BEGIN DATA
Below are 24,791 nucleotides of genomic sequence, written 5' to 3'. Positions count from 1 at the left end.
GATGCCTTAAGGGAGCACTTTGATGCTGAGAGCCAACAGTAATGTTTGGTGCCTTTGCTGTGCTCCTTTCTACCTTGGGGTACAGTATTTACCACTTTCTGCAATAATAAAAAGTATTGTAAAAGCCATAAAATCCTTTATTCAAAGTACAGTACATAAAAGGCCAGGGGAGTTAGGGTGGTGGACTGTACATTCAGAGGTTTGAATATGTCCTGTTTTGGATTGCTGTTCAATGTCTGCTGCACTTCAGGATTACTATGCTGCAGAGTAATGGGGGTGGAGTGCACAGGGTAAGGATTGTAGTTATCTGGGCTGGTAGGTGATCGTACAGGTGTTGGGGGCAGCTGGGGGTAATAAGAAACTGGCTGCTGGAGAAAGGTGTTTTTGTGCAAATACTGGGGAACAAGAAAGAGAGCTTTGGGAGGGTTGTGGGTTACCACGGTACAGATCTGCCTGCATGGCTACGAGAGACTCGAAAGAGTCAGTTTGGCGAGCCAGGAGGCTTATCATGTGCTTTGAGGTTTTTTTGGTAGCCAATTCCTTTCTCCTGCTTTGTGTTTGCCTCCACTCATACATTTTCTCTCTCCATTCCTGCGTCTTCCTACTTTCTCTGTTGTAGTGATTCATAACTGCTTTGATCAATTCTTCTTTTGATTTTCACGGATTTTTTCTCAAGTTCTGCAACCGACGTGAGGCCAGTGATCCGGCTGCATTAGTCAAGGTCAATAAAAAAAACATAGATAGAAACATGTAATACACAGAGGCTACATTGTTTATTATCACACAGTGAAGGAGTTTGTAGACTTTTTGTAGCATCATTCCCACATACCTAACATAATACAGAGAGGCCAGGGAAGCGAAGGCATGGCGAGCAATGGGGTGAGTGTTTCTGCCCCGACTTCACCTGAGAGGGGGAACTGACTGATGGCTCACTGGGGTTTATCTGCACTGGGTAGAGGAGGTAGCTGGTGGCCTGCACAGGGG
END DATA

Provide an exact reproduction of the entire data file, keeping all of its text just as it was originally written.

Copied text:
Below are 24,791 nucleotides of genomic sequence, written 5' to 3'. Positions count from 1 at the left end.
GATGCCTTAAGGGAGCACTTTGATGCTGAGAGCCAACAGTAATGTTTGGTGCCTTTGCTGTGCTCCTTTCTACCTTGGGGTACAGTATTTACCACTTTCTGCAATAATAAAAAGTATTGTAAAAGCCATAAAATCCTTTATTCAAAGTACAGTACATAAAAGGCCAGGGGAGTTAGGGTGGTGGACTGTACATTCAGAGGTTTGAATATGTCCTGTTTTGGATTGCTGTTCAATGTCTGCTGCACTTCAGGATTACTATGCTGCAGAGTAATGGGGGTGGAGTGCACAGGGTAAGGATTGTAGTTATCTGGGCTGGTAGGTGATCGTACAGGTGTTGGGGGCAGCTGGGGGTAATAAGAAACTGGCTGCTGGAGAAAGGTGTTTTTGTGCAAATACTGGGGAACAAGAAAGAGAGCTTTGGGAGGGTTGTGGGTTACCACGGTACAGATCTGCCTGCATGGCTACGAGAGACTCGAAAGAGTCAGTTTGGCGAGCCAGGAGGCTTATCATGTGCTTTGAGGTTTTTTTGGTAGCCAATTCCTTTCTCCTGCTTTGTGTTTGCCTCCACTCATACATTTTCTCTCTCCATTCCTGCGTCTTCCTACTTTCTCTGTTGTAGTGATTCATAACTGCTTTGATCAATTCTTCTTTTGATTTTCACGGATTTTTTCTCAAGTTCTGCAACCGACGTGAGGCCAGTGATCCGGCTGCATTAGTCAAGGTCAATAAAAAAAACATAGATAGAAACATGTAATACACAGAGGCTACATTGTTTATTATCACACAGTGAAGGAGTTTGTAGACTTTTTGTAGCATCATTCCCACATACCTAACATAATACAGAGAGGCCAGGGAAGCGAAGGCATGGCGAGCAATGGGGTGAGTGTTTCTGCCCCGACTTCACCTGAGAGGGGGAACTGACTGATGGCTCACTGGGGTTTATCTGCACTGGGTAGAGGAGGTAGCTGGTGGCCTGCACAGGGG